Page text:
The 2019 Mercedes-Benz SLC has not yet been rated by J.D. Power for reliability, but fortunately, no recalls have been issued for the vehicle either, nor for the previous year model. In the event of improper function of any part of the car, Mercedes covers the roadster with a four-year/50,000-mile limited warranty, with options to extend as part of the order process. The SLC is covered for the same period in terms of its drivetrain and against corrosion too.
Neither the 2018 nor the 2019 Mercedes-Benz SLC have been rated by either the IIHS nor the NHTSA in a crash test. Europe's NCAP ratings organization has also not yet given the SLC a safety rating.
The SLC's standard driver aids don't form a particularly long list, with Mercedes-Benz Emergency Call, a rearview camera, automatic pop-up roll bars, forward-collision warning with auto emergency braking, and a drowsy driver warning being the main features. Optional safety features include adaptive cruise control, adaptive LED headlights with high-beam assist, blind-spot monitoring, lane-keep assist, and Presafe, which closes the windows and pre-tensions safety belts when an imminent crash is detected. Eight airbags are standard though, with dual front, torso-level and head-level side-impact, and individual knee airbags included.
The Mercedes-Benz is not a bad car, but it's not great either - not when compared to the other open-top sports cars available on the market. Yes, the Merc is the only luxury roadster in this price bracket that has a folding hard-top, but unfortunately, it's just not dynamic enough in terms of performance, technology, style, or standard features to make it a stand-out choice in the segment. The infotainment system could have been borrowed from Fred Flinstone's runabout, and the gearbox is just as uncomfortable to use on downshifts. Overall, it's not an excessively offensive car, and the price is certainly attractive, but when you consider that you can have an absolutely brilliant Porsche in your garage for around $10k more, or a far more striking, modern, and dynamic BMW Z4 at $250 less, the SLC seems like a poor choice. As a sweet 16 present for the spoilt prep-school resident and future Instagram model, the SLC may be amazing. To everyone else, the SLC fails to cut it.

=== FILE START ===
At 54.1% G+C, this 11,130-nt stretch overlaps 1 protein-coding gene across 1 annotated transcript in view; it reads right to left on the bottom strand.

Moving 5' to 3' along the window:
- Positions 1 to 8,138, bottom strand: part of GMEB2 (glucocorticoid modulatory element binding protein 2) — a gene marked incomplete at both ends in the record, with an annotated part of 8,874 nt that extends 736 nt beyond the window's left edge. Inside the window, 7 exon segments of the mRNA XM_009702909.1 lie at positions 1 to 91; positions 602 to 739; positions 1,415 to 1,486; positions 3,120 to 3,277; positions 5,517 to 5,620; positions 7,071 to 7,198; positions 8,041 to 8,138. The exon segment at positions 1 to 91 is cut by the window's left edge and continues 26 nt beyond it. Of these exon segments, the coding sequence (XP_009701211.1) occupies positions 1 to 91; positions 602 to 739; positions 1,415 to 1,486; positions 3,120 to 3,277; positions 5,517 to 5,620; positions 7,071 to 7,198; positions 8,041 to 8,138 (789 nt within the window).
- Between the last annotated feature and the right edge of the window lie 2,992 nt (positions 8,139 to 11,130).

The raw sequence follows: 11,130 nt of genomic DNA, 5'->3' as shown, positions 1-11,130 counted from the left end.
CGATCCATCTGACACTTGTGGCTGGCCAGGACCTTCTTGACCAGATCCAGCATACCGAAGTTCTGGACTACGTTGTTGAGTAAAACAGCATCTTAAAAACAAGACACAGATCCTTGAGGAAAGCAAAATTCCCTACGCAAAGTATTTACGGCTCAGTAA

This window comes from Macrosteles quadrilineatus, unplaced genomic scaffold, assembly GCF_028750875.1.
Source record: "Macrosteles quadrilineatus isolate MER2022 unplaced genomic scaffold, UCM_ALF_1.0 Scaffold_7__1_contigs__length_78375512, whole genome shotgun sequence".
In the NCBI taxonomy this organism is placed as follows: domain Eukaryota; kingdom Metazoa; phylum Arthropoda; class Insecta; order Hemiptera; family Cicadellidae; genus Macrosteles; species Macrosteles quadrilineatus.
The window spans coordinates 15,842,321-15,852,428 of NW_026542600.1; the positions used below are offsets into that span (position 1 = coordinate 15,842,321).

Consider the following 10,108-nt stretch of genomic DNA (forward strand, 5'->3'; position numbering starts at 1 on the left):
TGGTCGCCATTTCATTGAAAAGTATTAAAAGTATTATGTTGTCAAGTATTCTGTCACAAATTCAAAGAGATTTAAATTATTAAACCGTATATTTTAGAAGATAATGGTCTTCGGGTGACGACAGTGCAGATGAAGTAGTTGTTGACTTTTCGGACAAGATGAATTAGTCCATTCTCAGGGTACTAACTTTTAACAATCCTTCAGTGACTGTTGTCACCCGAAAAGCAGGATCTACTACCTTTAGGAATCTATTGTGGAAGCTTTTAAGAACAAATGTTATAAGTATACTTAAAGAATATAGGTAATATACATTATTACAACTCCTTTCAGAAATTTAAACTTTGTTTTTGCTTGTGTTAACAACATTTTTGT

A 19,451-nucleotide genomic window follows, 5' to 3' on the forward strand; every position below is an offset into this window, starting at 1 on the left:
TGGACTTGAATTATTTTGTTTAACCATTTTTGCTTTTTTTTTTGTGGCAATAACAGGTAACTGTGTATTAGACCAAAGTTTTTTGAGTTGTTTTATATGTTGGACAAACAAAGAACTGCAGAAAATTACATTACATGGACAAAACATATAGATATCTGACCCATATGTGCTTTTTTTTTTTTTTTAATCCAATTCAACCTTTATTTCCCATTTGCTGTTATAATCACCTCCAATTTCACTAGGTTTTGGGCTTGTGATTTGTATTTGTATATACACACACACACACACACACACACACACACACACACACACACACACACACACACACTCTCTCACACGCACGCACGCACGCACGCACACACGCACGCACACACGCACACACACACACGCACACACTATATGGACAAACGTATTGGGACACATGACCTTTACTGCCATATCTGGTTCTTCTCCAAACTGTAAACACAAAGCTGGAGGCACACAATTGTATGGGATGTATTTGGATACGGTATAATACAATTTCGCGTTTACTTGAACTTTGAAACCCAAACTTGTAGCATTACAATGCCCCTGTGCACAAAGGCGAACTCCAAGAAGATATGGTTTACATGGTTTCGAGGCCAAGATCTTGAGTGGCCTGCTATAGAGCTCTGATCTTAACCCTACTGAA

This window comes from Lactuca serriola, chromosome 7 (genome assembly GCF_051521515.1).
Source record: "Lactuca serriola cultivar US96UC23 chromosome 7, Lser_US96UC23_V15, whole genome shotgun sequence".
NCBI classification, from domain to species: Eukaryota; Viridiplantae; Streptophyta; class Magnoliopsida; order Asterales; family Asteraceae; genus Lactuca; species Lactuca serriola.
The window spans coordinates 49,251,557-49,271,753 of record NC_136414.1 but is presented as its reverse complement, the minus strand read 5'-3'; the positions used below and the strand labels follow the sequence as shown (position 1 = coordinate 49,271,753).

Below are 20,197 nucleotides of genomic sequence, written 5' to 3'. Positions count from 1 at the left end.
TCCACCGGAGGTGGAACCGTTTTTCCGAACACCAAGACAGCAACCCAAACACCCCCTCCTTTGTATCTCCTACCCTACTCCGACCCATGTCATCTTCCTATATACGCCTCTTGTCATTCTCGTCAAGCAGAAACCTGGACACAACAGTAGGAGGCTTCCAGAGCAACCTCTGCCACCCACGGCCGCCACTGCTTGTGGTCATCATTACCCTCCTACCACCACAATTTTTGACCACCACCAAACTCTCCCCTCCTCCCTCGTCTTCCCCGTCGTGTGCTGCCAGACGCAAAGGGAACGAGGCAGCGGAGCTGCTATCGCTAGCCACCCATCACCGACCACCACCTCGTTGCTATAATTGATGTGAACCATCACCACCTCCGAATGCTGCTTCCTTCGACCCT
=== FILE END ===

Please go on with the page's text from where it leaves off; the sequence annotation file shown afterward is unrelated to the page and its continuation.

Available in one trim only, the SLC 300 roadster is on sale at a starting price of $48,950. Fully loaded, a Shadow Grey Magno SLC with multi-spoke AMG wheels and AMG body styling, adaptive LED headlights, Harman Kardon audio, Nappa leather, navigation, dual-zone climate control, and pretty much every other available feature, will clock around $72,000. Both prices are still subject to Merc's $995 destination and handling charge, as well as other taxes and fees that may be applicable.
Just one trim is available for the Mercedes-Benz SLC range - the 300 Roadster. This model is fitted with a 2.0-liter turbocharged four-cylinder that produces 241 hp and 273 lb-ft of torque. Power is sent to the 17-inch rear wheels via a nine-speed automatic gearbox. Standard features include a panoramic sunroof, faux-leather upholstery, a rearview camera, automatic rain-sensing wipers, forward-collision warning with automatic emergency braking, 10-way power-adjustable seats, a variable sports exhaust, and a seven-inch infotainment system. This features eight speakers in the cozy cabin and allows connectivity via Bluetooth or two USB ports. An SD card reader is also standard as is HD Radio.
Options include navigation, 18-inch wheels, AMG body-styling, heated seats, blind-spot monitoring, lane-keep assist, Apple CarPlay and Android Auto, and SiriusXM satellite radio. Other available extras like adaptive LED headlights with automatic high beam assist, adaptive cruise control, a dashtop analog clock, park assist, leather upholstery, and a Harman Kardon sound system upgrade are also available. You can also add various maintenance plans to the initial cost of your purchase when specifying the configuration of your SLC 300.